Guidelines for Preoperative Cardiac and Pulmonary Testing
The best assurance of a good postoperative outcome is that the patient is in optimal condition prior to surgery, as determined by the patient’s internist or cardiologist. The purpose of preoperative evaluation is to assure that no further diagnostic testing or medical therapy is necessary to optimize the patient. Our goals are to identify patients who cannot increase cardiac output in response to metabolic demands after major surgery, or who are at risk for cardiac complications despite optimal medical management.
For questions not answered in these guidelines, please call the Preoperative Evaluation and Planning Clinic (PEPC) at 310-794-4494, or refer to the ACC/AHA Guideline on Perioperative Cardiovascular Evaluation and Management of Patients Undergoing Noncardiac Surgery.
Major risk factors for cardiac complications after non-cardiac surgery include:
- Prior MI
- History of CHF
- Peripheral arterial disease, including a history of stroke or TIA
- Chronic renal disease
- Abnormal EKG
High-risk and intermediate-risk operations include:
- Aortic surgery
- Lower extremity revascularization
- Thoracic surgery
- Kidney transplantation
- Major head-and-neck surgery
- Operations where major blood loss and/or fluid shifts may be anticipated (general surgery, gynecology, orthopedics, urology)
Indicated only for patients with known pathology, congestive heart failure, or recent pneumonia.
Men over the age of 50 and women over the age of 60 should have a 12-lead EKG if one has not been performed in the past year. A patient of any age with cardiopulmonary disease, renal disease, hypertension, or diabetes, should also have a preoperative EKG performed close to the date of the procedure. Please send a copy of the EKG, with interpretation, along with a prior EKG if available.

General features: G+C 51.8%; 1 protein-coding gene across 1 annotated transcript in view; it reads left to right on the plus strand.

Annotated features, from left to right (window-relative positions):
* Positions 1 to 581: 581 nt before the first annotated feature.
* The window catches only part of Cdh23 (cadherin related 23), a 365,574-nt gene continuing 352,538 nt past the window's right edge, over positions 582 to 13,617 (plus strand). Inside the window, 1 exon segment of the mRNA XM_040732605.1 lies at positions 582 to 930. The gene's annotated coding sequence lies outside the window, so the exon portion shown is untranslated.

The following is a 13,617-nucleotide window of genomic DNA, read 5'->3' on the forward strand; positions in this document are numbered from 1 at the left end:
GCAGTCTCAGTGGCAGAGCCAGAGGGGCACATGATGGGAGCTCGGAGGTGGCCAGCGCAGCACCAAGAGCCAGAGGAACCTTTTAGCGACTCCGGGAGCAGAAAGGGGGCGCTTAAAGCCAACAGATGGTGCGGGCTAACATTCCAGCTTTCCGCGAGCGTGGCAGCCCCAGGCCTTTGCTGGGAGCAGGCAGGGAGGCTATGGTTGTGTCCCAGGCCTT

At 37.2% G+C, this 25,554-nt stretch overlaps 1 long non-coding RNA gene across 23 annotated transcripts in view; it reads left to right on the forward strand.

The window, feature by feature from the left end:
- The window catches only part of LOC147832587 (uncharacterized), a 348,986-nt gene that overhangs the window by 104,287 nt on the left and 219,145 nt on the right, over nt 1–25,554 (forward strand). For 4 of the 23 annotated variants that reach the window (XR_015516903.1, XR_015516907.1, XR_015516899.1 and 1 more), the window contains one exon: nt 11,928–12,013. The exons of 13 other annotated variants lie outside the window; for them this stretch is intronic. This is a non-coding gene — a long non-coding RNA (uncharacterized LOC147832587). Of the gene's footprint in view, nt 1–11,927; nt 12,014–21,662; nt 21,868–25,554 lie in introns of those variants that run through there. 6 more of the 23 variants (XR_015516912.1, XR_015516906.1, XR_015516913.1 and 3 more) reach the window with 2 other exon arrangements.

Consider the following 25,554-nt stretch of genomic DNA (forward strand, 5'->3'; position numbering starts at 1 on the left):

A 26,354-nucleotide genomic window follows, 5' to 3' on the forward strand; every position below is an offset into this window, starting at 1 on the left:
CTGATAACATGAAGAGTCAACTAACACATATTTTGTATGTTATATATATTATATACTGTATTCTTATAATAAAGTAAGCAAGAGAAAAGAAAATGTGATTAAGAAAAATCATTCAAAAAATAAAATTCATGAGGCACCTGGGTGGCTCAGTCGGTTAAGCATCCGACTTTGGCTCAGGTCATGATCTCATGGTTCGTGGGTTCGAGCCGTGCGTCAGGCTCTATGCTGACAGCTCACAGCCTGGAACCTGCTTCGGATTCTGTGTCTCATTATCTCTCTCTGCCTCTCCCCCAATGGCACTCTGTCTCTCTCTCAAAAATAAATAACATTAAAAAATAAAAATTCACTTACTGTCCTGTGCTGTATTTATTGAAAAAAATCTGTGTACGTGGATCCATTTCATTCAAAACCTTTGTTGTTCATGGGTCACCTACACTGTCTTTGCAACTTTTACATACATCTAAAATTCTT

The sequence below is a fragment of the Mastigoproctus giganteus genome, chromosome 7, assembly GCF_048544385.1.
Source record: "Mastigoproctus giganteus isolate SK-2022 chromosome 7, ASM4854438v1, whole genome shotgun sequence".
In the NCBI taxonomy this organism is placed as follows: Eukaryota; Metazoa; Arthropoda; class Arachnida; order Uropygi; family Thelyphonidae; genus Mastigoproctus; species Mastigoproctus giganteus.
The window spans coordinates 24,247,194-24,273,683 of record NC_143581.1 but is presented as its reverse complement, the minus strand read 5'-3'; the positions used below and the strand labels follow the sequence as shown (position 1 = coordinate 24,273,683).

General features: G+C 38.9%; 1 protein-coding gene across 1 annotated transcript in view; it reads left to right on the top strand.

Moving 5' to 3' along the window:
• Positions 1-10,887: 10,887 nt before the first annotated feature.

If the EKG is abnormal, or shows significant change from prior EKGs, the patient’s internist or cardiologist should determine the need for any additional assessment of cardiac functional status or coronary artery disease.
No further work-up is indicated for patients with good functional capacity, who can generate an activity level of greater than 7 METS or tolerate a heart rate of 130 or more without symptoms.
Non-invasive stress testing, including assessment of ventricular function, may be indicated for patients who:
- Experience angina or dyspnea on exertion
- Have risk factors for coronary artery disease
- Have risk factors for CHF exacerbation
- Have had no diagnostic stress testing within the past 2 years, or appear clinically worse than when previously tested.
Patients who have poor exercise tolerance, or for whom exercise tolerance cannot be assessed, should undergo non-invasive stress testing if:
- No stress test has been performed in the past 2 years
- The planned surgery is high-risk or intermediate-risk
- They have at least one risk factor for postoperative cardiac complications.
If a patient has had a previously abnormal stress test, and has poor exercise tolerance, cardiologist evaluation is indicated to optimize risk reduction.
In the presence of valvular heart disease or pulmonary hypertension, the patient’s internist or cardiologist should reassess the severity of disease and address any evidence of progression since the previous evaluation.
Patients with pacemakers should have an evaluation of settings and battery function within 6 months of the procedure.
A patient with an implanted defibrillator (ICD) or a cardiac resynchronization therapy (CRT) device should have the device checked within 3 months of the procedure.
Patients may be referred to the UCLA Kurlan Heart Center (310-794-1710) for evaluation of device function, and to arrange for reprogramming if needed immediately before surgery.
Patients who are scheduled for lung resection or other major thoracic surgery should have preoperative pulmonary function testing, but it is not indicated for most other procedures.
If a patient has received a sleep study, please send the results with the patient’s other records. Otherwise, a “STOP-BANG” questionnaire assessment of sleep apnea is sufficient.